Some of her defenders affected to take the high moral ground, although the evidence is they did not believe it for a minute. But the poor who rallied to her, women especially, were demonstrating something new, the first public objection to the double standard. Queens may have died young, fair and headless under Henry VIII, or seen themselves neglected in favour of showy beauties by Charles II, but George IV was not going to get away with divorcing his wife for the same sin of adultery in which he indulged so routinely, so blatantly, so gracelessly and with so many partners.
What sort of woman were they defending? Caroline, princess of Brunswick, then Princess of Wales, finally Queen of England, was born in 1768 in the German duchy of Brunswick. Her parents were unhappily married and her upbringing was confined and dreary. One of her brothers was an imbecile, and her elder sister was married to a prince of Wurtemberg who rapidly had her imprisoned in a fortress in St Petersberg, where she either died or disappeared; no one was sure which, and no one bothered to ascertain. Yet with Frederick the Great of Prussia as great-uncle and George III of England as uncle, the younger daughter still stood a good chance of being found a husband on the royal network. Caroline seemed to have won the jackpot when, in 1794, her first cousin the Prince of Wales was suggested. He was bribed with the promise that marriage would sort out his financial problems. As Flora Fraser writes, she could not wait to be shot of Brunswick, and he could not wait to be clear of his debts.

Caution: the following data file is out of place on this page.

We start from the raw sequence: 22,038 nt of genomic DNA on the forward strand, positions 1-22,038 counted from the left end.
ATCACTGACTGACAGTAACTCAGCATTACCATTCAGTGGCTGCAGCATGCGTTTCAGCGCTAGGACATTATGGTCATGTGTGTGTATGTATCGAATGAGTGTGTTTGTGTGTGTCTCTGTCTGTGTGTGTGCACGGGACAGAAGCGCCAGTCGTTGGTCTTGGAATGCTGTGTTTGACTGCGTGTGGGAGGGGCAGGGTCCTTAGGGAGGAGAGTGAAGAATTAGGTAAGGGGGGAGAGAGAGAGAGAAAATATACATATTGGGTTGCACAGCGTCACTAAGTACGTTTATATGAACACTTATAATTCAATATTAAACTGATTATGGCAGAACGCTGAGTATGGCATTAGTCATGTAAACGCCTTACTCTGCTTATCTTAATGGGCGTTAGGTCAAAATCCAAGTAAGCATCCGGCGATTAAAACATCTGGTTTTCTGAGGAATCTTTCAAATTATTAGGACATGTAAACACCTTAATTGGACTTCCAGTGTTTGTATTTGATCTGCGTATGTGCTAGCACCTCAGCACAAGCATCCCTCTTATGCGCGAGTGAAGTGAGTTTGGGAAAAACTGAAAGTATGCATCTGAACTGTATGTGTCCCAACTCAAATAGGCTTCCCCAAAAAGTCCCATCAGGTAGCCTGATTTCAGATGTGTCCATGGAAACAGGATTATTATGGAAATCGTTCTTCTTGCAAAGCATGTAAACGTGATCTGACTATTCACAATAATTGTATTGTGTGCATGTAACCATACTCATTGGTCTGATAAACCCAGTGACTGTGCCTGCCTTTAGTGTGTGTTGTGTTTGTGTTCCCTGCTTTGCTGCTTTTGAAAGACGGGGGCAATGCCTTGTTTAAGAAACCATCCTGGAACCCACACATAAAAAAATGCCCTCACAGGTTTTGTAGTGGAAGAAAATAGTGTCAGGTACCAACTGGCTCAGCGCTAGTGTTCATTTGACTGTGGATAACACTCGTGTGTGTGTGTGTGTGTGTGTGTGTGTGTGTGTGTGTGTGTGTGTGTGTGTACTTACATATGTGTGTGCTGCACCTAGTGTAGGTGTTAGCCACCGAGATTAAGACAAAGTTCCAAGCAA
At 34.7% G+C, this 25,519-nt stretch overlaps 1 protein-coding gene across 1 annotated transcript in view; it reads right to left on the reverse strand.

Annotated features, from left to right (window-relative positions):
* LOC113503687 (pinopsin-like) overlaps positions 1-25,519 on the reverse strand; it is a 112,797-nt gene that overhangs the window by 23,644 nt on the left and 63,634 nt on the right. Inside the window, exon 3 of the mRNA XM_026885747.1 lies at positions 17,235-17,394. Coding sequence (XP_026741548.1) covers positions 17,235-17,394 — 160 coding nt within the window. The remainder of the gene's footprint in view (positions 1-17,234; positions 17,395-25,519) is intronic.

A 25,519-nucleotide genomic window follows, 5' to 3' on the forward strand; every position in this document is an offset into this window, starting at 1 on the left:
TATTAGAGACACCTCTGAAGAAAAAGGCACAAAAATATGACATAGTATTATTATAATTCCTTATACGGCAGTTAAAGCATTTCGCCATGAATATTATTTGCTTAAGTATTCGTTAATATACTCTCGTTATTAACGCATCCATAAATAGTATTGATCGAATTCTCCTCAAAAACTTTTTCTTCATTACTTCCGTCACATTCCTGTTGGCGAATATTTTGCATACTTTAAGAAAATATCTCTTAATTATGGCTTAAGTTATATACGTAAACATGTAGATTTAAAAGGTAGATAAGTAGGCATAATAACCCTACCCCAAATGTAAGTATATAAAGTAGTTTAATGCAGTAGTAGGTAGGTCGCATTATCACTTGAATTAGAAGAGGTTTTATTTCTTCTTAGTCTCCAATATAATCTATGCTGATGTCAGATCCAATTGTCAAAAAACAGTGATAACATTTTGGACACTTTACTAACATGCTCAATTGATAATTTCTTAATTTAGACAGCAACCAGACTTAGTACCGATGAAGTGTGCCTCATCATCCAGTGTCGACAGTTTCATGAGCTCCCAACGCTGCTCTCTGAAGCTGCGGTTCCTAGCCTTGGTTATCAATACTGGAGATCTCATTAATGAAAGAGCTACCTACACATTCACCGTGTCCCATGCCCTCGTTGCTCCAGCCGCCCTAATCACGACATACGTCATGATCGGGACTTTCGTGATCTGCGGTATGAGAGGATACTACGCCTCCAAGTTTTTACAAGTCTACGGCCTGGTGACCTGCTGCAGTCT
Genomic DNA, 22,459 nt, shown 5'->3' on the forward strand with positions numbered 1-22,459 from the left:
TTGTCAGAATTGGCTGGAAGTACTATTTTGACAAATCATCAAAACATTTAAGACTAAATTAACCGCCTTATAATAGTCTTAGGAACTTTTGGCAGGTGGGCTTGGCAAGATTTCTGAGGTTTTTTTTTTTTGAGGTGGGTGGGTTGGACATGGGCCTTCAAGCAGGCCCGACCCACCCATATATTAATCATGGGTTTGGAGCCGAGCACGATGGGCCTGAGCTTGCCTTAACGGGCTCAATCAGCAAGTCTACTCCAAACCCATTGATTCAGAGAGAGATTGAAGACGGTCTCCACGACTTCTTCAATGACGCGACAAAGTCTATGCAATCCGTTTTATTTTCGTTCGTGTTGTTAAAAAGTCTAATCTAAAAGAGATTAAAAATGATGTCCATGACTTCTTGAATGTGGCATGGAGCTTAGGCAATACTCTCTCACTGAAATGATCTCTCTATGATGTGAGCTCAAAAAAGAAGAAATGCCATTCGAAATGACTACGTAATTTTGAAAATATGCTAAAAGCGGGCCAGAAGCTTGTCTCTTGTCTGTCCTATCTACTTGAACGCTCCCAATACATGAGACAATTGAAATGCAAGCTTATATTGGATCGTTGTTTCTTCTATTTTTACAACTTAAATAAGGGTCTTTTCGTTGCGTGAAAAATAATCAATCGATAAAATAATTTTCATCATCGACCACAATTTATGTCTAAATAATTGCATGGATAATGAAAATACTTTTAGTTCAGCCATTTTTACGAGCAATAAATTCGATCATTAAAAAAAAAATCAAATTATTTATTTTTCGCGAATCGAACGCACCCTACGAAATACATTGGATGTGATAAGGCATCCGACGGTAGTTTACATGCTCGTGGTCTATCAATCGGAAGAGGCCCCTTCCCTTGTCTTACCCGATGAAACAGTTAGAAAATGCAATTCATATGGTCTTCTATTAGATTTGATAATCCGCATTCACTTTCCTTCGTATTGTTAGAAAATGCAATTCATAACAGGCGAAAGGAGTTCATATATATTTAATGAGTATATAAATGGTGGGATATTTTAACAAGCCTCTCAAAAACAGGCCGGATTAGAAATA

Caroline was not clever, though she had a certain rough wit. According to several witnesses, her personal habits were not nice, meaning she did not wash or change her underwear often enough. She had no natural taste in literature, music, painting or even clothes, and little effort had been put into cultivating any. She never learnt to spell or write grammatically, though she dictated forcefully. Linguistically, she was rather like George Steiner without the intelligence, if such a thing can be imagined: she grew up speaking French and German, learnt English and spent her later years in a multilingual entourage.
Fair-haired and plump, with a head too big for her body and a short neck, she also had a dogged strength of character. She was never overawed, and when hurt or offended she fought back. All this became necessary from the first meeting with her future husband who, as is well known, took one sniff and called for glass of brandy, saying he felt unwell. The Princess, astonished, had her own comment: "Mon Dieu! est-ce que le Prince est toujours comme cela? Je le trouve tres gros, et nullement aussi beau que son portrait."